1. Apple excels in the app ecosystem, but Google is catching up. It is too early to predict whether this will keep Apple ahead, but the need to maintain an edge in the app ecosystem explains why Apple is opening up iOS 8 and giving developers more flexibility. It is also why Apple is investing in a new development language.
  1. Apple must continue to set the standard for design so consumers are willing to pay a premium for its hardware. Larger screen sizes and bezel-free designs are the only real holes in Apple’s approach; otherwise it’s doing a pretty good job.

Even if Apple pulls off this balancing act, it does not guarantee explosive growth, which is what Wall Street is looking for. However, if Apple does follow this path, it will maintain a stable, growing base of customers, apps, and assets it can use to attack new areas. The iPod and iTunes led to the iPhone which led to the iPad.

Lessons for OEMs competing with Apple and each other

There should be a market for premium Android phones, but with lots of OEMs targeting it, even vendors who can differentiate on design and hardware components will have lower margins than Apple. Margins don’t have to decline to zero, provided there is still enough value in differentiated component technologies or design. This is why Samsung’s insistence on sticking with durable, easy to manufacture, cheap plastic construction is so maddening. As the unique value of Samsung’s components has declined over time, Samsung should have been putting more emphasis on premium design and construction.

It may be possible to differentiate on software above Android, but few provide enough positive differentiation that consumers recognize and are willing to pay a premium for. Motorola, Meizu, and Xiaomi are the only ones who come close; LG is adding value by stripping out much of the excess it once had. It is worth noting carrier meddling can mess up even the best laid software plans; it requires a direct-to-consumer channel or extremely strong brand clout to build a singular software experience and get it on carrier shelves.

Below the premium tier, margins trend towards zero. Lenovo makes money in PCs in this environment by managing the supply chain and manufacturing. PC vendors were making money by preloading crapware; some smartphone vendors (and some carriers) are following suit. Another approach is to sell hardware at cost, and make money on ancillary products or services. Digital stickers work for messaging vendors, advertising supports television, and in-app purchases drive mobile game developers. Watch for variants on these approaches from hardware manufacturers. Amazon is trying to do this with its tablets, but not its phones where it tries to have its profits and sell you some cake, too. Xiaomi’s business model seems to be predicated on giving you a phone at cost, then selling you a stuffed animal.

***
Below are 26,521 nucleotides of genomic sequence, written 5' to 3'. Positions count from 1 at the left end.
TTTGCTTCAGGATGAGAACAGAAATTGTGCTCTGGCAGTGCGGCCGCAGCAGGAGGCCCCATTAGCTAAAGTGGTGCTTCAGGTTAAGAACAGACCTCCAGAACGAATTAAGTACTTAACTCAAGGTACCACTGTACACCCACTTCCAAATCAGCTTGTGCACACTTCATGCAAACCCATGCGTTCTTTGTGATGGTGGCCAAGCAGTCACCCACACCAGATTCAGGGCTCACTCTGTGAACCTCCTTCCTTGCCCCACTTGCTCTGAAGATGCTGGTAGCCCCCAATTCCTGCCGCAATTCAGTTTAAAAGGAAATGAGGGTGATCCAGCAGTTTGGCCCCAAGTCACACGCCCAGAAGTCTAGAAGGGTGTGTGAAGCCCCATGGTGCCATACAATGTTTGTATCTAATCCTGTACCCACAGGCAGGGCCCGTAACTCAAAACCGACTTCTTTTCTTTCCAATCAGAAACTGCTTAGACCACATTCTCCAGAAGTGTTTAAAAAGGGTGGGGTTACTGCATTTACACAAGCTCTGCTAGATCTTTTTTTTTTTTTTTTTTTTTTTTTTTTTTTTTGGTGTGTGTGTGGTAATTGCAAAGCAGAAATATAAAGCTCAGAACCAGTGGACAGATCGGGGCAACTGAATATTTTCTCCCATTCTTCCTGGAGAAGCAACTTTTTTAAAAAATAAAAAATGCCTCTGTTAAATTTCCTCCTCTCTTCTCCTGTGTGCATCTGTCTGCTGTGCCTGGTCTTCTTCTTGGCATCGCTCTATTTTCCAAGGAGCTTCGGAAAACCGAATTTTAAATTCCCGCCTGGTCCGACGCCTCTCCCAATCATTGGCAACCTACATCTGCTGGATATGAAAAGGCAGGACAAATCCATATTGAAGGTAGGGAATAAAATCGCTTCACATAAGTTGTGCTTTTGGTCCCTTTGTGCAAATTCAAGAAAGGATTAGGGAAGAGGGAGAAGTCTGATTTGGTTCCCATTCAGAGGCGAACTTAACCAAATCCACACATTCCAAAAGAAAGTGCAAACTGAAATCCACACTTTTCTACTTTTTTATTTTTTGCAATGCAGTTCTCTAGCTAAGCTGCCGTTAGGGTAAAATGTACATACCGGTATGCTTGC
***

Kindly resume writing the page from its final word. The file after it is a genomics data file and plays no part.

Up-Selling The Mac

Yesterday, in “Whither Apple Or Wither Apple?” I wrote about Apple’s efforts to steal market share from Android. Today I focus on Apple’s efforts to up-sell their iPhone and iPad customers to the Mac.


At WWDC 2014, Apple introduced the concept of continuity — a slew of new features for OS X that are designed to make using your iPhone, iPad and Mac one truly seamless experience. The message was clear — if you want to get the most out of your iPhone or iPad — buy a Mac. Here’s just a few of the continuity features that Apple introduced:

— Unified look and feel
— SMS messages on the Mac
— Phone calls on the Mac
— AirDrop will work between iOS and OS X devices
— Mail drop will work between iOS and OS X devices
— Family: you can now share purchased music, movies and apps with up to 6 people — so long as there’s one credit card linking the iTunes accounts
— Handoff

Handoff is my favorite of all the continuity features and it exemplifies what Apple is trying to accomplish. With handoff, you have the ability to pick up your work right where you left off — whether that be on an iPhone, an iPad or a Mac. For example, you can start an email on your phone, realize that it’s going to be complex, and seamlessly move to your Mac and pick up your writing right where you left. Or, conversely, you can start an email on your Mac, suddenly be called out of your home or office, and pick it up and finish it on your iPhone or iPad.

One Step Back, Two Steps Forward

Three years ago, Apple held a back-to-the-Mac event. In it, they introduced a slew of iOS features for the Mac. Some of these features worked well, but others missed their mark. What Apple was going for was comfort — they wanted their iPhone customers to feel at home when using the Mac. However, some of iOS-type features — like launchpad and single-window mode — just felt awkward and out of place on the Mac.

With “continuity”, I think Apple has hit the sweet spot of iOS and OS X integration. It has little to do with making the iPhone work like the Mac or the Mac work like the iPhone. Instead, it has to do making the work you’re doing on the iPhone transition seamlessly to and from the Mac.

Upsell People Walking Into Store Customer Conversions


Apple constantly touts the fact that 98% of Fortune 500 companies use iOS. But Apple wants more — much, much more. In order to make that happen, Apple introduced new features at WWDC 2014 that were developed specifically for Enterprise, including “new security features, enhanced Mail and Calendar, and better device management. Equally meaningful are app extensions, which will not only make power users happy, but also better enable corporations to create and meaningfully use proprietary line-of-business applications.” ((Ben Thompson)) Further, there’s integration with Box and OneDrive as storage options. Even Mark Up can be used as a way of adding on-line signatures to Enterprise documents.

Why Bother?

All this begs the question: Why bother? Isn’t the PC a shrinking market and isn’t the Mac a tiny niche within that shrinking market? Why throw all these resources at a 30 year old device – virtually a tech dinosaur — that’s headed for extinction anyway?